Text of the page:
Oh, and here is a relevant update on how these regs are going to destroy America's all-American mom-and-pop small businesses, like the used clothing shops that Sarah Palin frequents (teehee).

As for Babar, just because it's priced at $99 doesn't mean it will sell for that price - you sure it's an identical edition?

And I really do recommend the book about the conservative nanny state; it's an enlightening read.

I was not really implying anything about you, but rather was shocked at how time had flown for me while composing my response. I am supposed to be a responsible person. I always think I am managing my time well and then things just happen.

I have been appalled by the conservative nanny state. When GWB signed whatever it was that will ban the incandescent light bulb - as efficient and inexpnsively wonderful a piece of engineering as ever there was - to me that was ultimate in stupidity. I will try to look at that book, but truly am busy reading what I must read this year.

I suppose I could reiterate what I wrote above, but am tired and cranky tonight and don't feel like it. Government bothers too much and bureaucracy grows, departments gathering power, growing, wasting to a shocking extent, sprouting and spouting contradictory regulations and, yes, drawing advice and advisors from those they regulate who moderate the regulations for their own benefit.

I promise I will not let my granddaughters eat my old books. Do not send some government agent to my house to make sure I do not. Please, just trust me. I would not have them poisoned by Babar's bold reds nor by Ernest Shepard's inked drawings, nor nor by what remains of my Childcraft books of my youth that have pages missing because my little brother ate them.

Thank you for the update. I hope it is correct. Of course, if people do not know that they are all right, they will over-comply to remain on the right side of the misread regulation, out of fear.

No, just because the Babar book appears to be selling for some remarkable price on Ebay doesn't mean anything.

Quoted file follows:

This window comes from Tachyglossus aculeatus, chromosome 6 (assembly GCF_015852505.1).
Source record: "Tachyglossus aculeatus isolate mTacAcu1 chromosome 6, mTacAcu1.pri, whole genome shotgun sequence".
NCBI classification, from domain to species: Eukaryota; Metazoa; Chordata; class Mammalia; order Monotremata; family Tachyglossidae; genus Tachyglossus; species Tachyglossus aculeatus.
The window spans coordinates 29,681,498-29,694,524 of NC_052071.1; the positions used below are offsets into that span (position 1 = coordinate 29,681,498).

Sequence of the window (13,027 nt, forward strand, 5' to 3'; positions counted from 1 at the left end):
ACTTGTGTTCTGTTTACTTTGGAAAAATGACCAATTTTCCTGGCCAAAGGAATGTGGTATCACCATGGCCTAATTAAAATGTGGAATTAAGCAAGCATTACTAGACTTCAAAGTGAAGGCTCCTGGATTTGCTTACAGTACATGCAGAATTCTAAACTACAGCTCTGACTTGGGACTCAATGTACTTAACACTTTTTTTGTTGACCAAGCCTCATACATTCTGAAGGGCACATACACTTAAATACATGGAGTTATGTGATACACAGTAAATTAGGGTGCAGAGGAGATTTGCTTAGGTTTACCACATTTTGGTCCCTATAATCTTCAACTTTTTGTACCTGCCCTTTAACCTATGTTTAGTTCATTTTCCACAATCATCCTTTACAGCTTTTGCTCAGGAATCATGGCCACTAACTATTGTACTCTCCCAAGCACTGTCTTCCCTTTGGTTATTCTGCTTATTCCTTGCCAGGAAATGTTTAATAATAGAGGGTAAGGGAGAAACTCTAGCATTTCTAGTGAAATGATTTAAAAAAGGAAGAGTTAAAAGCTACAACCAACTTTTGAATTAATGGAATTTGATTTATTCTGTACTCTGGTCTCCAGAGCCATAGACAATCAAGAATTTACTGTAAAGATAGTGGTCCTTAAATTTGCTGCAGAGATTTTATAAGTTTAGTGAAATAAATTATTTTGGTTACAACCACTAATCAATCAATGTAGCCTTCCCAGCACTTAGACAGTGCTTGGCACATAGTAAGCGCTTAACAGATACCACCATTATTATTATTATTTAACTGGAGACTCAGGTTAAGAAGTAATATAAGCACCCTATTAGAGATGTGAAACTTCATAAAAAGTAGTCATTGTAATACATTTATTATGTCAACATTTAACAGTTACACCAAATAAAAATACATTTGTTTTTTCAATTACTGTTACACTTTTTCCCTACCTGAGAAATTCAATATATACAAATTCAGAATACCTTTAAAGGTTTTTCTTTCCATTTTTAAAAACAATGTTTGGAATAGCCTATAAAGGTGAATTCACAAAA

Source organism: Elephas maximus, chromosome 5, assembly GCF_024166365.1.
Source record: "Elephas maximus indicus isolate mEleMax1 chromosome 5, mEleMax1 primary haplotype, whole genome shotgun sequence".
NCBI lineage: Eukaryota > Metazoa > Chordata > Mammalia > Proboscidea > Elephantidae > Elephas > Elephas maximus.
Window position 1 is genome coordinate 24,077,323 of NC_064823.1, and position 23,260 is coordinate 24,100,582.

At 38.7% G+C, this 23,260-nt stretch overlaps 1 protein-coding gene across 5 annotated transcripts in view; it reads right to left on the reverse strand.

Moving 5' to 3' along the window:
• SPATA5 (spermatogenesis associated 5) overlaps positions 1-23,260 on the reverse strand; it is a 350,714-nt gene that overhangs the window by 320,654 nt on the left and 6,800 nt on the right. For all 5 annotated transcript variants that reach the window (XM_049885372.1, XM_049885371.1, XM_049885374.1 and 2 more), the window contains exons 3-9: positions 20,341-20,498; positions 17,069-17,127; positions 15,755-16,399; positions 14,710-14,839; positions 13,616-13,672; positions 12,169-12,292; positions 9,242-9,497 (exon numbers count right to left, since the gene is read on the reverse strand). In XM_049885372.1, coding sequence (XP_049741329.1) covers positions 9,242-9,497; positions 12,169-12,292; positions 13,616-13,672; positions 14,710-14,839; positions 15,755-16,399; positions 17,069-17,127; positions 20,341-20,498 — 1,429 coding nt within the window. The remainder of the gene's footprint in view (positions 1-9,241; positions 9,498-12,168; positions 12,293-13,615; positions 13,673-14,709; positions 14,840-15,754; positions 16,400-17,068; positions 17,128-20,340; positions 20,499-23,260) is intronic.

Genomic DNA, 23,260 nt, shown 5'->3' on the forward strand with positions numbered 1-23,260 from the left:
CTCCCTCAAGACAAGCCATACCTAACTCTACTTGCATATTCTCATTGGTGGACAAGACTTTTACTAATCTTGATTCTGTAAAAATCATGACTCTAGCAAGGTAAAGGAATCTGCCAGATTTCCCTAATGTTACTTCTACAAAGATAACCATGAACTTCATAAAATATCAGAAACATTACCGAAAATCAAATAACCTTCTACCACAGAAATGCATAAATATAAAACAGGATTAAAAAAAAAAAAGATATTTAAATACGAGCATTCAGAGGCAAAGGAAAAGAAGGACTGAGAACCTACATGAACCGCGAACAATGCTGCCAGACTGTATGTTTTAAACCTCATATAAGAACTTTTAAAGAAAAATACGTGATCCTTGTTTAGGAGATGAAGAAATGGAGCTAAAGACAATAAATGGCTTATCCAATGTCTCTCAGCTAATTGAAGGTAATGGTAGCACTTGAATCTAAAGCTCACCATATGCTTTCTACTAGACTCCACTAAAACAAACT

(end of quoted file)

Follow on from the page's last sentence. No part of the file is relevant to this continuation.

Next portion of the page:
Your example of Bush banning the light bulb leads me to think that you didn't even skim that introductory page to "Conservative Nanny State". That wouldn't serve as a good example at all. [I did notice that a search for "Bush bans bulbs" brought up about 3 solid pages of right-wing and libertarian websites, many carrying the "Edison weeps in his grave" meme - my stomach couldn't click further, but suffice it to say that Edison's bulb, even in its current incarnation, leaves much to be desired in the efficiency department, by modern standards]. Maaaaybe if you had cited the mandatory switch to digital TVs, that might have made more sense.

The main problem, which you actually identified in euphemistic terms, is "drawing advice and advisors from those they regulate who moderate the regulations for their own benefit". In far too many cases, the regulated industry is actually - often literally - writing their own rules, which, in effect do nothing to protect consumers and do everything to safeguard the companies from those lawsuits that you mentioned as such a threat previously. That situation, which typically flourishes during GOP administrations and retreats to a minor degree during Dem administrations, need not continue. Nor does government waste, nor conflicting regulations. That doesn't mean however that government, in and of itself, must be eliminated. Watch carefully, because you will see, time and time again, that when conservatives run the show, the goal will be to demonstrate, by example, just how bad government can be, and thus creating an argument for whittling it down to little more than a military/"security" budget and perhaps - depending on which sort of conservatives we're dealing with - some corporate subsidies.

No, I said I did not read that book. I will give you the switch to digital TV's as just as silly.